Leading Hungarian gypsy band to connect with Indian roots


New Delhi : The Roma gypsies are coming home to the sun and sand dunes of Rajasthan to make music this autumn.

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Parno Graszt, billed as one of the best Hungarian gypsy bands, will not only play in India next month but is already busy making contact with relatives and friends in the country. After all, the gypsies of Europe trace their roots to Rajasthan.

The desert state will get to hear Hungarian gypsy music for the first time when the band performs at the Royal International Folk Festival (RIFF) in Jodhpur from Oct 10-14.

The band, a village ensemble set up in 1987, is looking forward to performing in India. But the feeling that this is home is taking time to sink in.

“I couldn’t feel my home in any other place than my village. But after we were invited by RIFF to play in Rajasthan, I got a Christmas card from someone in India who claims to be my relative. And I am going to meet him for the first time in my life,” Jozsi, the lead vocalist of Parno Graszt, told IANS in an e-mail interview from Hungary.

“We are all very curious and excited. I have no idea if we will understand the Roma language of Rajasthan. I just can’t wait to get there.”

The group that has heard only a couple of Indian songs feels there are two aspects of gypsy music that share roots in a common Indian past.

“Some of the vocal melodies in Rajasthani gypsy music are very similar to our slow ‘hush’ songs. Likewise, the ‘oral bass’ techniques sound very much alike. So, I am really looking forward to meeting our local musicians,” Jozsi said.

Parno Graszt’s music is homemade – more of a song-of-the-road kind of music that requires nothing but a guitar, a milk can, someone who can sting bass and a bit of Romany soul.

“It might sound surprising that the earliest Hungarian gypsy folk music was missing the ‘real’ instruments like the violin and the guitar. These instruments appeared in our music only after the rural gypsies moved to the cities and met other musicians,” Jozsi said.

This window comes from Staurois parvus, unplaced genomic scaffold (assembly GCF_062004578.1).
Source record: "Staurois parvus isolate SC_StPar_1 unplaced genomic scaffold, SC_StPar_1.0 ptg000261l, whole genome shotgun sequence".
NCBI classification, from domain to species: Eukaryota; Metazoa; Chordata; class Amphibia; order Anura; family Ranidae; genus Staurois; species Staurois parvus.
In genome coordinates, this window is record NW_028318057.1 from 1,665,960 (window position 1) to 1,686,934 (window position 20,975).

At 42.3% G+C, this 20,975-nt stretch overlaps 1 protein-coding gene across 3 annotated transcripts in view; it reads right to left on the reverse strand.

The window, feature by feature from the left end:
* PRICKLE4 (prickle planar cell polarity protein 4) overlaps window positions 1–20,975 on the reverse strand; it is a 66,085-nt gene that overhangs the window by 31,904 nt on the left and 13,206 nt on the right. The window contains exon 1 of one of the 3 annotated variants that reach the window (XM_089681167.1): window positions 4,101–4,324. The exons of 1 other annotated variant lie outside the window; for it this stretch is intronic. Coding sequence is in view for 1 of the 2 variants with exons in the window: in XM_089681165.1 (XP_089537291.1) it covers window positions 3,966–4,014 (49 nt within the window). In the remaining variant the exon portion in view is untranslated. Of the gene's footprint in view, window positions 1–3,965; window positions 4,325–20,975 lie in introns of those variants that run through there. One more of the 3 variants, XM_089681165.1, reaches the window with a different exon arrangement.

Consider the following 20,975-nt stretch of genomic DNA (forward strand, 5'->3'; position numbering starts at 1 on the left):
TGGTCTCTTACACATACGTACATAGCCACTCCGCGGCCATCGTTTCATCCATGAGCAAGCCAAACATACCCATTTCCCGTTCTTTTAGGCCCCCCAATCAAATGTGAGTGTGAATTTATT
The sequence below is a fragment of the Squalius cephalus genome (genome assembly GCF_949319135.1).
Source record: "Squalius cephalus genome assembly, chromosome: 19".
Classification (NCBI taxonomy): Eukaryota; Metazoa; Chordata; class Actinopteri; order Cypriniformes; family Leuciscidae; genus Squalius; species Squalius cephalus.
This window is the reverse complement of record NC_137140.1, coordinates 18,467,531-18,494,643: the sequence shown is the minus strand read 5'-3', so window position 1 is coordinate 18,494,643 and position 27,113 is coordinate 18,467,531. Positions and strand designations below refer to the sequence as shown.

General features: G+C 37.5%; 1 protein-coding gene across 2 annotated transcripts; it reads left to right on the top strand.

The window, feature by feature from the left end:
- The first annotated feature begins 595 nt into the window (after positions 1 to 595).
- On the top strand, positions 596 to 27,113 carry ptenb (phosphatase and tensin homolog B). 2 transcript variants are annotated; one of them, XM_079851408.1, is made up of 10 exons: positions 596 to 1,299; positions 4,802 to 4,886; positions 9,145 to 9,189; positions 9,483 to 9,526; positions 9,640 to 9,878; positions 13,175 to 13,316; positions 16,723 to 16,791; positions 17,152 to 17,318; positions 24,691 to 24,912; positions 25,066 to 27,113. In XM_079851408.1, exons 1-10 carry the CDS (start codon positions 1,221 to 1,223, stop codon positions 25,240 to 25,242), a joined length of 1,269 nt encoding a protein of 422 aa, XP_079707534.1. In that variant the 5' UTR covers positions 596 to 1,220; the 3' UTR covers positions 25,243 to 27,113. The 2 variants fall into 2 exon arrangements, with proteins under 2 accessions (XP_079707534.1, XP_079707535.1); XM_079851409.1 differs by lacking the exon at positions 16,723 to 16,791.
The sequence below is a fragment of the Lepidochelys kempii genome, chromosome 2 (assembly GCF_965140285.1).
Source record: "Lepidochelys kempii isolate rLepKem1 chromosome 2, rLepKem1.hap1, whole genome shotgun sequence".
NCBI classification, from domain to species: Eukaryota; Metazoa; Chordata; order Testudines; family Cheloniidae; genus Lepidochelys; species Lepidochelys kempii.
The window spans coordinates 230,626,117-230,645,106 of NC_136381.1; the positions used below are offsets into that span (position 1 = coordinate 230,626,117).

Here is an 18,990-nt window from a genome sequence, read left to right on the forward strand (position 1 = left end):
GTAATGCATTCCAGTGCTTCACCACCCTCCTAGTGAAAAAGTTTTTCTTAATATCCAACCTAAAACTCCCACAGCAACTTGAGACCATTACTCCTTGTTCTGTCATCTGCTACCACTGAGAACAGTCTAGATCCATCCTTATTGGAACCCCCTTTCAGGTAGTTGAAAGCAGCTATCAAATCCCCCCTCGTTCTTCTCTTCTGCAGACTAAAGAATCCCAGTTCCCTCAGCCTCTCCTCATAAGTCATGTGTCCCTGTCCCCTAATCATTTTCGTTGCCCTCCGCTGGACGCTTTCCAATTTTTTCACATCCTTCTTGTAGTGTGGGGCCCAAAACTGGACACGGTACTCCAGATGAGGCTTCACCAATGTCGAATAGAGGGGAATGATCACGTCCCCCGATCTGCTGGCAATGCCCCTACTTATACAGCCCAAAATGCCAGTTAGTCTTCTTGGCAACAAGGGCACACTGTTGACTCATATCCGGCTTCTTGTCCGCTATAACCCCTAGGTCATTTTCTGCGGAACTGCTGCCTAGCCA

The group finds it difficult to recapitulate its genesis – it all began naturally, they say. “We learnt all our melodies from our grandparents. I cannot really trace back our musical heritage earlier than their time. However, ethnologists mark the 17th century as the beginning,” Jozsi said.

The family group was formed when the vocalist was 16.

“When our group won the first talent contest, we had to find a name to write on the award. My dad had a beautiful white horse we all loved; and so we named it Parno Grazst, the White Horse, in the Romany language. The name also stands for simplicity and freedom,” he said.

The urban gypsies took to violin while the rural gypsies picked up the guitar, he said.

The group plays music from the northeastern Hungarian heartland called the Szabolcs-Szatmar and some from Transylvania and neighbouring Romania.

“In the beginning, we used to play no ‘real’ artisan instrument simply because we couldn’t buy any… so we clapped and slapped on everything we had around: spoons, milk pots or even the frame of a door.

“I loved this one when I was a kid: if you water your fingers and move them down on the surface of a wooden-frame – it gives a rugged staccato sound like when you are playing a gut-stringed double bass,” Jozsi said.

However, three other instruments became popular at a later stage – the violin, the taragot (or Turkish pipe) and the Hungarian cimbalon (similar to the Indian santoor).

The gypsies sing about life in the most simple way … “There’s nothing more to add here,” the musician explained.

The lyrics are down-to-earth. Love, family and homecoming are the recurring themes.

“Shall I ride up to little Paszab, finding me a fine woman; run off with her pretty daughter, finding me my bliss for good,” run the opening bars of a popular number, “Pretty Girl”.

Some of its signature songs are, “Under My Gardens”, “Roaming, Roaming and Ever Roaming” and “My Horse”.

Writer Simon Broughton of Songlines, a leading international classical music magazine, who spent a weekend with the group in Hungary last year, wrote: “They do not use sources of Gypsy Music, they are the source itself.”